Four Million

Date: May 30, 2017
By: Geoff Kirbyson, for Lazer Grant

Business owners who claim they can’t afford to cater to the disabled population will get an argument from David Lepofsky – he believes they can’t afford not to.

There are more than one billion people around the world, including four million in Canada, who live with a disability and businesses of all kinds need to sit up and take notice of that kind of buying power, said the Toronto-based retired lawyer and disability advocate. “I don’t know of any business that trades internationally that says, ‘One billion people? I don’t want to sell to them.’ That would be a remarkably imprudent business. A creative business person would say, ‘I want them,’” Lepofsky said.
“You either want the market or you concede it to somebody else and say, ‘Nah, I don’t want to make any money.’”

While the majority of the population doesn’t have a disability right now, they will eventually if they live long enough, Lepofsky said. That alone underscores the need to ensure service providers and product manufacturers build the disabled community into their business plans. Plus, any employee without a disability is just one skiing accident or eye injury away from having one, he noted.

“Imagine an architect designing a building without thinking about the needs of people with disabilities, which is why so many buildings aren’t accessible. It’s not a matter of saying, ‘Some won’t get in but the rest will.’ At some point, everybody won’t be able to go in,” he said.
It’s not just the disabled community that won’t open their wallets in inaccessible buildings, either. If somebody who uses a wheelchair is going out for dinner with three able-bodied friends, none of them will open the menu of a restaurant that doesn’t have a wheelchair ramp.

One of the best and worst examples of the benefits of servicing the disabled community is cell phones. When they were first made, cell design was based on the assumption that they were only going to be used by the able-bodied. Then, expensive adaptations were created that had to be purchased separately so that disabled people could use them. Today, phones built with a “universal” design can be used by everybody and the biggest practitioner of this is Apple. For example, iPhone settings enable vision-impaired customers to use larger font sizes and there are other adaptations for the hearing-impaired, too.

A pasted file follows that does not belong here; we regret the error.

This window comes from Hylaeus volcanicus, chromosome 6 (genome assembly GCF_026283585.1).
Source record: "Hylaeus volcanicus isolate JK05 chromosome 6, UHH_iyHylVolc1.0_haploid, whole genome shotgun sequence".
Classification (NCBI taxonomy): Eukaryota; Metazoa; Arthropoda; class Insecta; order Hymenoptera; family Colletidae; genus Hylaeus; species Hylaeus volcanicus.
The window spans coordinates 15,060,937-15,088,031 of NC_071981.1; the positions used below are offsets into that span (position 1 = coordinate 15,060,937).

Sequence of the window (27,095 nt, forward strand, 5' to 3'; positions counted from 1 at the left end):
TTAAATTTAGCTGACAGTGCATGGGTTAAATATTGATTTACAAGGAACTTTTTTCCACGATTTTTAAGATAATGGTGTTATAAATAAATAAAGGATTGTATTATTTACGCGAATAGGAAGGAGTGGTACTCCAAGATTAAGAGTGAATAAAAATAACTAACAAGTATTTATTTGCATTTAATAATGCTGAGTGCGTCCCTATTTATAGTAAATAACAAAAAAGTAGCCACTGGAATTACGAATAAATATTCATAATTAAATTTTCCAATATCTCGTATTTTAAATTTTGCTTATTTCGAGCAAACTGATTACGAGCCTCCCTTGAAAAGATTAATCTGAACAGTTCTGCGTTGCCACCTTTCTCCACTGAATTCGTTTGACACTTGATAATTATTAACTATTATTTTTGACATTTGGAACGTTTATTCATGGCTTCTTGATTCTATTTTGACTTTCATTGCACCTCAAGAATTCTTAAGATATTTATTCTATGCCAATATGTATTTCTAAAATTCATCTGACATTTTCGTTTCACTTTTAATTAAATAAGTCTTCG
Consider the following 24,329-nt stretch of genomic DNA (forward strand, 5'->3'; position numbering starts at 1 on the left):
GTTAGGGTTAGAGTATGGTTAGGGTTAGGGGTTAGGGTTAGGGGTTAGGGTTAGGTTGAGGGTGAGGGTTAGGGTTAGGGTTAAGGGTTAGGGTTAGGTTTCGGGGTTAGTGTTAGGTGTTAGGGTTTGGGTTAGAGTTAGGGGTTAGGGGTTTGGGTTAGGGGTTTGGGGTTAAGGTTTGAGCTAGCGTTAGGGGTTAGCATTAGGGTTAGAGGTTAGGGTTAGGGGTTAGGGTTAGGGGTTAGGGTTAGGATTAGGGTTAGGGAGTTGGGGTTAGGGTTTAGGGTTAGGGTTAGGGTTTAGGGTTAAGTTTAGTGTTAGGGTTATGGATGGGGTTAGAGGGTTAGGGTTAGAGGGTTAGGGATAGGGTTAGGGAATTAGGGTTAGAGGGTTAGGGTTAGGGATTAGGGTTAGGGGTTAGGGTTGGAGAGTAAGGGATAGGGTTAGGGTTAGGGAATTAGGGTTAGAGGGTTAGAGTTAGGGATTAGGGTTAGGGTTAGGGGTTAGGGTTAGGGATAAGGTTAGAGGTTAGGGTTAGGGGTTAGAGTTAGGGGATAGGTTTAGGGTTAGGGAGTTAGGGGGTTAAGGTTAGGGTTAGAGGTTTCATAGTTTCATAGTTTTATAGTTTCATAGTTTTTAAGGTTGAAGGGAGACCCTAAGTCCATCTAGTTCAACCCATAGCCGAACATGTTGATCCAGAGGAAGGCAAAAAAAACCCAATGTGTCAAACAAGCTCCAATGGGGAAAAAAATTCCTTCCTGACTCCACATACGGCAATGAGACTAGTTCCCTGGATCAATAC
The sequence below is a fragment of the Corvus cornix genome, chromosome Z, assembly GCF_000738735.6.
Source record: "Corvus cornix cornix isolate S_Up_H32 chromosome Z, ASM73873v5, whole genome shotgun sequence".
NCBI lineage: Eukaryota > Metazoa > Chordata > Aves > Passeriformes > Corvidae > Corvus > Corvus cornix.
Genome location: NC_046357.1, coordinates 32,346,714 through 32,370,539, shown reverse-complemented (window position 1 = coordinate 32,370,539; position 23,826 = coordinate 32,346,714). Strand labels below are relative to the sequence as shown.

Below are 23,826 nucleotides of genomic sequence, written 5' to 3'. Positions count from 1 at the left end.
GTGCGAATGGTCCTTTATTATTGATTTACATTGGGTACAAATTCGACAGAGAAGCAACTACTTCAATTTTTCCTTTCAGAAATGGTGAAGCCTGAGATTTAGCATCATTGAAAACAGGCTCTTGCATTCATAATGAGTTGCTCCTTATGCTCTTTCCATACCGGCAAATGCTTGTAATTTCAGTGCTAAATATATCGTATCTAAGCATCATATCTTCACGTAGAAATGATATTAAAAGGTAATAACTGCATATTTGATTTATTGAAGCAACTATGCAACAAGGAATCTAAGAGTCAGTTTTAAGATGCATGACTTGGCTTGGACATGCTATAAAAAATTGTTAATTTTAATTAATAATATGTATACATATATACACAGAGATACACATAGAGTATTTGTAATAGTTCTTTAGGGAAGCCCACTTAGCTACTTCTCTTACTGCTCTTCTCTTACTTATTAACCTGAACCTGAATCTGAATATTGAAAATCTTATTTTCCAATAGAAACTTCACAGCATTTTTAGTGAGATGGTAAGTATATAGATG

What didn’t go this route? Blackberry. “Blackberrys are completely unusable by blind people and there are 50 million of them in the world. Which company has the bigger market to serve, the one who has extra costs or its product can’t be used or the one who built it in for free? There’s a fine line between a smart business person and a not-smart person,” he said.

Lepofsky is coming to Winnipeg and will speak at a couple of events on June 8. The first is a 7:30 a.m. breakfast at Shaarey Zedek Synagogue; the second is a cocktail reception at the Manitoba Club at 5 p.m. Both events are sponsored by Lazer Grant LLP and admission is free.

Joel Lazer, senior partner at the Winnipeg-based firm, was so impressed after meeting Lepofsky that he thought his friends and business associates could benefit from hearing his words of wisdom. “Come and be inspired. I think David is enlightening. He talks so much common sense that’s not so common in the real world,” Lazer said.

Blind for most of his life, Lepofsky said Canada trails far behind the U.S. in terms of recognizing the disabled population as a market with plenty of disposable income.
“We want regulations to get us progress but we also want regulations that will make businesses money. Businesses want to know how wide the aisles should be in their stores and they don’t know about putting brail in elevators,” he said. “There are so many ways to do it easily, quickly and make a lot of progress. Everybody is happy, people with disabilities and businesses. There is nothing like the smile on a waiter in a restaurant who is able to give a blind person a brail menu.”
Upcoming events
Jun 8: Breakfast with David Lepofsky, one of Canada’s most influential disabilities advocates
Jun 8: Reception with David Lepofsky
Sept 14: Lazer Grant 35th Anniversary Reception

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